My Enchanted Doll Sophie "modeled" the third card. Somehow the girl who is studying the butterfly collection makes me think of the way I imagined  Hermione Granger from the Harry Potter series.
Well, I am so glad Monika chose to send me these wonderful gifts and relieved that they did not get lost in the mail. Thank you so much, dear!

Monika, who grew up in Australia and lived there until spring 2011, is currently based in Hungary and in less than a week will have a show in Győr, titled "A Mese Három Arca" January 20th, 2:30pm, Richter Terem Győr. If you happen to be in town I highly recommend it! If you cannot make it there, you can admire more of her art on her website, blog, and Flickr pages.

Tuesday, January 10, 2012

Shakespeare-illus Before and after

So, the other day I thought I was done with Shakespeare-illus and I showed you the "final result". A couple of days later I had a look at the picture I posted here and on deviantart and I realized that 1) the shot I took of it was not very good; 2) There were problems that went beyond my poor skills as a photographer. In other words, the picture was far from complete.

The most egregious issue had to do with the fact the inks had faded under the several washes of colors. The faces were blurred and the details I liked so much in the pencils phase were practically invisible. This was particularly true for Othello, one of my favorite characters. The contours were so dim that all the characters looked flattened and the overall impression was pretty blah. I was also a bit unsatisfied with some of the shading and blending.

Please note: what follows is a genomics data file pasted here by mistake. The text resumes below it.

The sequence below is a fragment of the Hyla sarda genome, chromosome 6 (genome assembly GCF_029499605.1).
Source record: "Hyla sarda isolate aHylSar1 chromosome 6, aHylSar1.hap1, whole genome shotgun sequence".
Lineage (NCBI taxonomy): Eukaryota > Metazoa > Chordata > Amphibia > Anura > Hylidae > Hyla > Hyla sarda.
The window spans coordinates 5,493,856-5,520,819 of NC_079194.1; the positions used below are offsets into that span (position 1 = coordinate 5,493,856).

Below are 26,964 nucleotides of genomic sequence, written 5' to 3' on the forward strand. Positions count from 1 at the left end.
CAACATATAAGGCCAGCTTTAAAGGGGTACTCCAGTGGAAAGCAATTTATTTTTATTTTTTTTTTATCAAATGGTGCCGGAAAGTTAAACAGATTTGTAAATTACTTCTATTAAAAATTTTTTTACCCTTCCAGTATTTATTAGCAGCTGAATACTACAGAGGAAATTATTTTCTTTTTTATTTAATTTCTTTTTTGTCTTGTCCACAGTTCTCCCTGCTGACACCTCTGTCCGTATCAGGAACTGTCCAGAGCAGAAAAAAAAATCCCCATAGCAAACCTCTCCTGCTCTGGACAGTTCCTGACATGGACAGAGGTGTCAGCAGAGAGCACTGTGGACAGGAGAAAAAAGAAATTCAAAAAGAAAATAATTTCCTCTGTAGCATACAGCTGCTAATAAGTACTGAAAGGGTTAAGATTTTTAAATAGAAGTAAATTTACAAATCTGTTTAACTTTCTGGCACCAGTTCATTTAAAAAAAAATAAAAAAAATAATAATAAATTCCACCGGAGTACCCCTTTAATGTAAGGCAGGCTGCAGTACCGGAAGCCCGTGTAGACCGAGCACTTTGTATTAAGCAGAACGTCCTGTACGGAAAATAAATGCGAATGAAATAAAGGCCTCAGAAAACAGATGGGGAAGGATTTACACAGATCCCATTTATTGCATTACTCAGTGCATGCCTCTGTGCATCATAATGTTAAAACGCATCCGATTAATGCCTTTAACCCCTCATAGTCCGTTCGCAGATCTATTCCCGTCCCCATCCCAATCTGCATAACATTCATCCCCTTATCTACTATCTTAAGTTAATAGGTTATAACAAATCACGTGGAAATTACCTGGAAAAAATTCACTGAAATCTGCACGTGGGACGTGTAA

I had to do something about these defects. So in the weekend I worked a bit here and there to fix things up. It took longer than it should have because my inking pen (Copic Microliner 0.03) was getting dry and every single line was a pain (although I find that in these adverse conditions I tend to be more precise and the overall look of the lines is more steady...even if my hand is not! ;)).

Finally, I took a new photo of the drawing with better contrast and color balance. Here it is, together with the "before the treatment" version. I definitely thinks I have improved it quite a bit. ;)


 What do you think?

Now I have to find a nice frame and pack the gift for my friend.  ^^

Monday, January 2, 2012


I mentioned sometime ago that I was starting this new rather challanging project on Shakespeare and its characters as an excuse to portray my good friend GP. It's finally done and it took a while because I got stuck several times and almost lost while dealing with the smoke.

I don't really haveWIP pictures because I worked mostly in the evenings of very very busy days and there never was a good time or the proper light to take decent photographs.

However I can tell you that I worked character by character, starting with the lady Macbeth (does dhe look mean enough for you to recognize her? ;)). The most difficult part there was the tartan shawl, which I had to research quite a bit.